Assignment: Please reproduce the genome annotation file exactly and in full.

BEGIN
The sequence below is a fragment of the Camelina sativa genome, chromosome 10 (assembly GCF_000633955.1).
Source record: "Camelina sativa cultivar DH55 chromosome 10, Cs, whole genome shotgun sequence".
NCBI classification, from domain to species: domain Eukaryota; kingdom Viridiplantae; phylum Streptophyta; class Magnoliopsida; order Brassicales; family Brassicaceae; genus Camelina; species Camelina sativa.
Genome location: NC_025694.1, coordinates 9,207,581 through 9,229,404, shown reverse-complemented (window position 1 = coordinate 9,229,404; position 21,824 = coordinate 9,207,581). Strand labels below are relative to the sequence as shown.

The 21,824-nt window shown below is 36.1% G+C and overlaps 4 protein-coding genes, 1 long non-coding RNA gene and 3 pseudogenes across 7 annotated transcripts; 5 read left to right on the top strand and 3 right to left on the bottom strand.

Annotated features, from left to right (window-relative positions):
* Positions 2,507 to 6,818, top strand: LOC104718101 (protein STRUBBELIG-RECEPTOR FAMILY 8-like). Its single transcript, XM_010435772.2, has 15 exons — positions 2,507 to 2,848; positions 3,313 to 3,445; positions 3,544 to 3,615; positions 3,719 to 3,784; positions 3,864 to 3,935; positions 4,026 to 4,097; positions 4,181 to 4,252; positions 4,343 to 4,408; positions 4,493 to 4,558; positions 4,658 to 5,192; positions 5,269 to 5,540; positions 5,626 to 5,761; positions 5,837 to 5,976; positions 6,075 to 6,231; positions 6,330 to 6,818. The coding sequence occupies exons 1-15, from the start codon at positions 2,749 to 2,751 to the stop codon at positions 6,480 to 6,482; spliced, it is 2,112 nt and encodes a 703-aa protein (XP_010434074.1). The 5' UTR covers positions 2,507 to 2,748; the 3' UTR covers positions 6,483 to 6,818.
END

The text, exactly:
The sequence below is a fragment of the Camelina sativa genome, chromosome 10 (assembly GCF_000633955.1).
Source record: "Camelina sativa cultivar DH55 chromosome 10, Cs, whole genome shotgun sequence".
NCBI classification, from domain to species: domain Eukaryota; kingdom Viridiplantae; phylum Streptophyta; class Magnoliopsida; order Brassicales; family Brassicaceae; genus Camelina; species Camelina sativa.
Genome location: NC_025694.1, coordinates 9,207,581 through 9,229,404, shown reverse-complemented (window position 1 = coordinate 9,229,404; position 21,824 = coordinate 9,207,581). Strand labels below are relative to the sequence as shown.

The 21,824-nt window shown below is 36.1% G+C and overlaps 4 protein-coding genes, 1 long non-coding RNA gene and 3 pseudogenes across 7 annotated transcripts; 5 read left to right on the top strand and 3 right to left on the bottom strand.

Annotated features, from left to right (window-relative positions):
* Positions 2,507 to 6,818, top strand: LOC104718101 (protein STRUBBELIG-RECEPTOR FAMILY 8-like). Its single transcript, XM_010435772.2, has 15 exons — positions 2,507 to 2,848; positions 3,313 to 3,445; positions 3,544 to 3,615; positions 3,719 to 3,784; positions 3,864 to 3,935; positions 4,026 to 4,097; positions 4,181 to 4,252; positions 4,343 to 4,408; positions 4,493 to 4,558; positions 4,658 to 5,192; positions 5,269 to 5,540; positions 5,626 to 5,761; positions 5,837 to 5,976; positions 6,075 to 6,231; positions 6,330 to 6,818. The coding sequence occupies exons 1-15, from the start codon at positions 2,749 to 2,751 to the stop codon at positions 6,480 to 6,482; spliced, it is 2,112 nt and encodes a 703-aa protein (XP_010434074.1). The 5' UTR covers positions 2,507 to 2,748; the 3' UTR covers positions 6,483 to 6,818.